The Supersolid State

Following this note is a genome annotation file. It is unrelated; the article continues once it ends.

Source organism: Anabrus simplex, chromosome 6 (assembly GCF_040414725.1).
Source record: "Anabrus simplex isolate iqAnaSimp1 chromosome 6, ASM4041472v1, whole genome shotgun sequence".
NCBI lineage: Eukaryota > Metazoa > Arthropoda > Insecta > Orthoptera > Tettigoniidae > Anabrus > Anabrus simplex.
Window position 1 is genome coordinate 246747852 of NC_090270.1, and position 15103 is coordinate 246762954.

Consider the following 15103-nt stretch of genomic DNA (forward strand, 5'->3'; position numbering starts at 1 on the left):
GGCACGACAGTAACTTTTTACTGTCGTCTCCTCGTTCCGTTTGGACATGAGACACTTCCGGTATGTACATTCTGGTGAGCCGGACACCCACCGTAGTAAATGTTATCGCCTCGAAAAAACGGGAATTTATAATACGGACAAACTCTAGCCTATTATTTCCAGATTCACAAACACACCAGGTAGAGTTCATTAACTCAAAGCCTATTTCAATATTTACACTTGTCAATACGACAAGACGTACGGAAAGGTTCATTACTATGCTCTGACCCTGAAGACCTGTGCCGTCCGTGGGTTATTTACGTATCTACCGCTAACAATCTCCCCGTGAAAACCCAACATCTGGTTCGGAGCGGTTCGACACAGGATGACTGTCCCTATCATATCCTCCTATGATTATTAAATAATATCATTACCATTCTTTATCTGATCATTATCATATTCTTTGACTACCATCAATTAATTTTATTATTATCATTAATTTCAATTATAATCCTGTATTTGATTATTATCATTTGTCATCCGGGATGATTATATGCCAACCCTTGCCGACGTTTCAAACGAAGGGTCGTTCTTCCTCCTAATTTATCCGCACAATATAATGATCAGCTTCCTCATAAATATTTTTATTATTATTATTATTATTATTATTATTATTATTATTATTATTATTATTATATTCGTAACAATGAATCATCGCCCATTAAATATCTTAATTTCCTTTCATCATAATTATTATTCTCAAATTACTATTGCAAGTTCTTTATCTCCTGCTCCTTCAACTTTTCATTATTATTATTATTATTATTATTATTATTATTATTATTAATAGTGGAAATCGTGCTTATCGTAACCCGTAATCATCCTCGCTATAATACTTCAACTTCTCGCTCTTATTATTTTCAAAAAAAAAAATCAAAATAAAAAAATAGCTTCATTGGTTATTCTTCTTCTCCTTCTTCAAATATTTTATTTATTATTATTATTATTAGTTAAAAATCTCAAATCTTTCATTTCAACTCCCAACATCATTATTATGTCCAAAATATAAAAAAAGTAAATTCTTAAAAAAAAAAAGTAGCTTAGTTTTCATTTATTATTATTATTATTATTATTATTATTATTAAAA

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Out of all of the elements on the periodic table, helium has some of the most interesting properties. These properties occur in both of helium’s isotopes, but are easiest to see in helium’s most abundant isotope, 4He. One of the things that make helium so unique is that when subjugated to pressure under 25 bars, and temperatures cooler than 2K, it will not freeze into an ordinary solid, even as temperatures get close to 0K. Instead, when the temperature gets below the lambda point (about 2.17K), a phase transition occurs in which the regular liquid helium becomes a superfluid called helium II. This superfluid state was first observed in helium in 1938, independently by Kapitza and then later that year by John Allen and A.D. Misener. Going beyond this, it was thought that this superfluid state might exhibit unusual properties when forced into becoming a solid by increasing the pressure. Thus the search for something called the supersolid began. The author worked alongside Dr. Clement Burns of Western Michigan University and undergraduate Dan Ulrey in trying to find this supersolid state In the end, we concluded that the supersolid state in 4He does not exist in within the temperature range that we tested in.